PFC Alfred M. Wilson was awarded the Medal of Honor for his actions as a rifleman with Mike Company, 3rd Battalion 9th Marines. PFC Wilson was killed in action on 3 March 1969.

LtGen Raymond Davis’ son, Lieutenant Miles Davis, was wounded in action during the operation.

In 1971, the South Vietnamese launched an invasion of Laos named Operation Dewey Canyon II. The invasion was repelled and resulted in a major tactical defeat.

In April 1971, the Vietnam Veterans Against the War organized a protest rally in Washington, D.C. and named it Operation Dewey Canyon III.

REFERENCES

Dewey Canyon. F/2/9 website. Retrieved on 2006-07-06.

Herb, Richardson (2001). Dewey Canyon, Trek Into Former Battlefield Revives Memories and Creates New Friendships. Leatherneck. Retrieved on 2006-07-06.

Sterner, C. Douglas (2001). Operation Dewey Canyon. Wesley Fox. Retrieved on 2006-07-06. (PDF file, posted on the Official website of the 1st Battalion 9th Marines Network, Inc.)

Smith, Charles (1988). in (USMC): U.S. Marines in Vietnam High Mobility and Standown 1969. USMC, p.38-50. 

 

 

 

PICTURE BY TOM PILSCH

Ashau Valley south

 

PHOTO ARCHIVES

Ashau Valley south

Ashau Valley north

 

SAPPER ATTACK ON FSB CUNNINGHAM

Fire Support Base Cunningham dominated the A Shau Valley. The sappers of the North.
Vietnamese Army’s 812th Regiment were ordered to destroy it.

By Michael R. Conroy

The mission of Operation Dewey Canyon was clear – disrupt and destroy enemy logistics in
the A Shau Valley, particularly in the North Vietnamese Army’s (NVA) Base Area 611. As
described by Samuel Lipsman and Edward Doyle in Fighting for Time, Part of Boston Publishing
Company’s multivolume Vietnam Experience, Base Area 611 “straddled the Vietnamese-Laotian
border just north of the A Shau Valley and south of the Da Krong River…More than threequarters
of the base area was believed to lie in Laos, along Route 922. This route later joined Route
548 to provide easy access for the NVA into the Da Nang-Hue coastal region.”

NVA engineering units, inactive for months, had reopened several major infiltration routes..
This included increased enemy activity along Route 922 as it enters the A Shau Valley in the
Republic of South Vietnam from Laos. The intelligence reports brought additional scrutiny on the
border areas. Enemy forces laid down heavy volumes of anti-air-craft fire against U.S. helicopters
and other responding high-performance reconnaissance aircraft. Surveillance reported sightings of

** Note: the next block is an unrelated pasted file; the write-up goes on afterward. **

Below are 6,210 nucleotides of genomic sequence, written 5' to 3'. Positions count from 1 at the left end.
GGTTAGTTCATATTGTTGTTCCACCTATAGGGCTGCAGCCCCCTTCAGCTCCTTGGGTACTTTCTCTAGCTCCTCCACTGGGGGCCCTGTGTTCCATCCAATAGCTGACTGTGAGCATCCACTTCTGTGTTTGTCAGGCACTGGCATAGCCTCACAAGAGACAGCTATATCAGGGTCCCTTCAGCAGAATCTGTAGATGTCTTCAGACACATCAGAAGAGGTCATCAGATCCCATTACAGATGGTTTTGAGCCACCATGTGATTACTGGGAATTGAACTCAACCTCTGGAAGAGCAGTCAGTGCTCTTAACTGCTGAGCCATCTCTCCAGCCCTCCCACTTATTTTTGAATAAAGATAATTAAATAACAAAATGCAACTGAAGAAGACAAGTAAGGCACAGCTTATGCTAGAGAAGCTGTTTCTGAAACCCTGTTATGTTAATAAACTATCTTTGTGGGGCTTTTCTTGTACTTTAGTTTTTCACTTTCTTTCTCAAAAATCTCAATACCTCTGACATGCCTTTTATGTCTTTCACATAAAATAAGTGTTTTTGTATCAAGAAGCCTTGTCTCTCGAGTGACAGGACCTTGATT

sophisticated wire communications networks and major engineering works throughout Base Camp
Area 611 with, at times, more than 1,000 trucks per day on the move south.

Evidence strongly indicated that major elements of the 6th and 9th NVA Regiments were
attempting to work their way eastward through the A Shau Valley. There they could be reinforced
by three battalions of the 812th Regiment, which after the Tet Offensive of 1968 had pulled back
into the jungle sanctuary on the border for resupply and infusion of replacements, and by elements
of the 4th and 5th NVA Regiments, which had withdrawn into the A Shau Valley and Laos under
constant U.S. and ARVN pressure during 1968.

I seemed obvious that the NVA intended to launch a Tet offensive of some kind in 1969,
although probably not of the devastating magnitude of the 1968 Tet. Any form of victory, even one
of minor or only temporary tactical value, could have a significant influence upon the civilian
population of South Vietnam and the United States, with a more far reaching effect upon
bargaining positions at the Paris peace talks then underway. The enemy’s jungle logistics system
would therefore have to be destroyed before it could be used.

No longer content to simply hold ground and fight insurgent forces within South Vietnam,
U.S. commanders decided that it was time to take the battle to the North Vietnamese Army. To
address the threat of a North Vietnamese invasion from Laos they would strike at NVA
headquarters and logistics element in the border areas, thereby denying the enemy access into the
critical populated areas of the coastal lowlands of Quang Tri, Thua Thien and Quang Nam
provinces.

General Creighton Abrams, the MACV (Military Assistance Command Vietnam)
commander, wanted an operation to be conducted during the winter period of 1968-1969, believing